2018 Erle E. Bartley Ruminant Nutrition LectureshipDr. John Wallace, Emeritus Professor, Rowett Institute of Nutrition and Health
University of Aberdeen
Prof John Wallace held a personal chair in the Gut Health group at the Rowett Institute of Nutrition and Health at the University of Aberdeen until 2016, and is now Emeritus Professor at the University. He specializes in the microbiology of animal and human digestive tracts, most recently focussing on how the ruminal microbiome and metagenome determine the amounts of methane emitted by beef and dairy cattle. Prof Wallace was coordinator of three major research consortia funded by the European Commission, named 'Rumen-up', 'REPLACE' and 'RuminOmics', the last of which aimed to understand the relations between the ruminal microbiome, the host genome, and emissions of methane and nitrogen from dairy cows. Prof Wallace was awarded the DSM Nutrition Award in 2007 'in recognition of his pioneering research in animal nutrition.' He has published >200 peer-reviewed papers in international journals. He was a member of the FEEDAP (feed additives) panel of the European Food Safety Authority (EFSA) 2012-2018.
The rumen microbiome and metagenome as targets for improving livestock production and health
Monday, October 1, 2018
Call Hall 205
We now understand the rumen microbiome in ways that were never possible in the past, largely due to advances in DNA sequencing and associated bioinformatics. The current status of our knowledge of the rumen microbiome will be described, particularly in the context of ruminant nutrition and methane emissions. The metagenome – sequences and abundance of all genes present - brings information that tells us different things about the microbiome. Both microbiome and metagenome research indicate that certain members and functions of the microbiome are heritable and linked to feed efficiency and methane emissions.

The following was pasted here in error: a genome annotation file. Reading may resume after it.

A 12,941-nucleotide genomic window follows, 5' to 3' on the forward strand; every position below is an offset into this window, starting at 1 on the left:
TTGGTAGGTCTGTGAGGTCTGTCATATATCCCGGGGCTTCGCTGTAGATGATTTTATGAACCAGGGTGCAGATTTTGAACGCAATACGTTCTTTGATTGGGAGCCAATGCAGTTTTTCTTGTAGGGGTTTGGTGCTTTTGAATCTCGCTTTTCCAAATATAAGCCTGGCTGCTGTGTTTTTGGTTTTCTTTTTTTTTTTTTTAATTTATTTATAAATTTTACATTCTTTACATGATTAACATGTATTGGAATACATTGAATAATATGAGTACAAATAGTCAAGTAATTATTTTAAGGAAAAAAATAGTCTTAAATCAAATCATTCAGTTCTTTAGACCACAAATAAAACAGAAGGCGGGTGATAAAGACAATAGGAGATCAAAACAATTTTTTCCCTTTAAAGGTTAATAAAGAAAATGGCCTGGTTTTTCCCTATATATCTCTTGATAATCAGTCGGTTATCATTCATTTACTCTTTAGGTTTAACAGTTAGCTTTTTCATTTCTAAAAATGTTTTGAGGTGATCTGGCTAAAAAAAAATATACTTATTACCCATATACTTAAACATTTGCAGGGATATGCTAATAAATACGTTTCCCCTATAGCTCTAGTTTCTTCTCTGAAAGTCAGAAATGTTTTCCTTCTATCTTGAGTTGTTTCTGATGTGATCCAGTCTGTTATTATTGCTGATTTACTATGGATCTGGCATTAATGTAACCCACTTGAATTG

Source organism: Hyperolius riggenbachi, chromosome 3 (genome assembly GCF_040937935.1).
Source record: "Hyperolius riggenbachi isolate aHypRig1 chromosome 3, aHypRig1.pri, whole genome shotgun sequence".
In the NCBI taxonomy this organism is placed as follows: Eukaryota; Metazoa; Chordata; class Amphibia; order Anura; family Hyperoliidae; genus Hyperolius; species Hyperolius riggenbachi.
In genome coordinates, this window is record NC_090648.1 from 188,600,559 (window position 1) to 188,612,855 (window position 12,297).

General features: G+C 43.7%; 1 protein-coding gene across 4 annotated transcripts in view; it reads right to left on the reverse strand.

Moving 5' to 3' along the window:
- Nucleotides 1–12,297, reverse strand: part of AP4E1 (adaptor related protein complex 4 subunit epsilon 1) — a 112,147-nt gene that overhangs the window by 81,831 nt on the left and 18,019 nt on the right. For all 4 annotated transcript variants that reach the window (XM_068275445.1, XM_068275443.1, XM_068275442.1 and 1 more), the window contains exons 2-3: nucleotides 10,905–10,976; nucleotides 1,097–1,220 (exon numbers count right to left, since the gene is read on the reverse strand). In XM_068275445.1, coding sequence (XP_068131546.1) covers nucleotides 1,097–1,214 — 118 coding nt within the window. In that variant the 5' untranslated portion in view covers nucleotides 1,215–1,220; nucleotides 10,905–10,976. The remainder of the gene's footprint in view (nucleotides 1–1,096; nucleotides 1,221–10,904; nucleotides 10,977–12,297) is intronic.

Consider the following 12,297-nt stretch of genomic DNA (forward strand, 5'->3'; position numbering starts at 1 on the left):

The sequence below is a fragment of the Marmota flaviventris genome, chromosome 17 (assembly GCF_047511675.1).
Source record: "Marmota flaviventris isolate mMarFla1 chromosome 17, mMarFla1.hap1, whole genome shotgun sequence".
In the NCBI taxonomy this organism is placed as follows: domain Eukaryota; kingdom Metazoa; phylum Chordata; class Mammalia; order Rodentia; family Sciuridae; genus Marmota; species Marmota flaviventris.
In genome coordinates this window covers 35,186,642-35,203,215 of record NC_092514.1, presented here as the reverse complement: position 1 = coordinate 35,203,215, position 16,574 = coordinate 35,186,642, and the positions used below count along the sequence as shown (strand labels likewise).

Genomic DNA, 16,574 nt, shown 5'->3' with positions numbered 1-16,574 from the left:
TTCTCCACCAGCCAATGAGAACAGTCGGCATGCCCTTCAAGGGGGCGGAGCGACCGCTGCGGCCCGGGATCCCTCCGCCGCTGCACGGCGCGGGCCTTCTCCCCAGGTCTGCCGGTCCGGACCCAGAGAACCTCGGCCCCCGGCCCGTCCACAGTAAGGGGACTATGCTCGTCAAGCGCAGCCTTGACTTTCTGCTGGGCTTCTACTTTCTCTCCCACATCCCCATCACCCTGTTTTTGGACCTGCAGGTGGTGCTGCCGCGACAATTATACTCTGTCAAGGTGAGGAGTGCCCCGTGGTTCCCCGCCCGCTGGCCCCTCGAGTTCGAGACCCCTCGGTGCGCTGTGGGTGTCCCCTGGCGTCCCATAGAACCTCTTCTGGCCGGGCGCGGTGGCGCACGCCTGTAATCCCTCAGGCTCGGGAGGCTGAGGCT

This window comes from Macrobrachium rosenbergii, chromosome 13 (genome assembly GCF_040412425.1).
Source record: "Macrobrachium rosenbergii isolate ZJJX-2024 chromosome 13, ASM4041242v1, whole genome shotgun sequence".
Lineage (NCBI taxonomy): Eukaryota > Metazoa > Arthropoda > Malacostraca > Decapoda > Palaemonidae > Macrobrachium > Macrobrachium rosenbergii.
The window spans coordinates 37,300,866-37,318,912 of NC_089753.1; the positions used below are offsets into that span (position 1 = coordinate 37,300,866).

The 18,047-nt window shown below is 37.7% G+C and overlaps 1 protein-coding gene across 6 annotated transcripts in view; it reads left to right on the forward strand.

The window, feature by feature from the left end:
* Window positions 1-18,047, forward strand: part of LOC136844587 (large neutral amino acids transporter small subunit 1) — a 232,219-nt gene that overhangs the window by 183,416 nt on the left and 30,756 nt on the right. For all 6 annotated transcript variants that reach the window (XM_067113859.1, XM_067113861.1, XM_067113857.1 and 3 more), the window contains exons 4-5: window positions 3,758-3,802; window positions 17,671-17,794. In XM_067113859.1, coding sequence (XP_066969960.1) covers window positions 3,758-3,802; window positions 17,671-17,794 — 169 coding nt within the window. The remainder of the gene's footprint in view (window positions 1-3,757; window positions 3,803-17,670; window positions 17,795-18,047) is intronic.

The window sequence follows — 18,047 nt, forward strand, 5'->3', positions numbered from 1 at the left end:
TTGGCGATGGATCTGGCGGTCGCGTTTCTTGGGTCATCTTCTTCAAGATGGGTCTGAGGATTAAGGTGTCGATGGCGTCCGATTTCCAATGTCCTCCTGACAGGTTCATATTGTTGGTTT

The rumen – a microbiome important for nutrition, environment and health
Tuesday, October 2, 2018
The rumen is the first compartment of the digestive tract of cattle, sheep and goats. All the digestive activity that goes on in the rumen is carried out by huge numbers of diverse microorganisms. This talk will explain what the microorganisms are, what they do, and why they are important not only to enable ruminants to digest plant fibre but in terms of the environment and human and animal health. Recent research shows that the microbiome consists of heritable core species that dictate feed efficiency and nitrogen and methane emissions. They could therefore be used as a target for manipulation strategies or breeding programs with the microbiome being the selection trait.
Please contact Caroline Ylioja (firstname.lastname@example.org) if you are interested in scheduling a time to meet with Dr. Wallace while he is on campus!
A review of bioinformatics tools for bio-prospecting from metagenomic sequence data. doi:10.3389/fgene.2017.00023
The ruminal microbiome associated with methane emissions from ruminant livestock. doi:10.1186/s40104-017-0141-0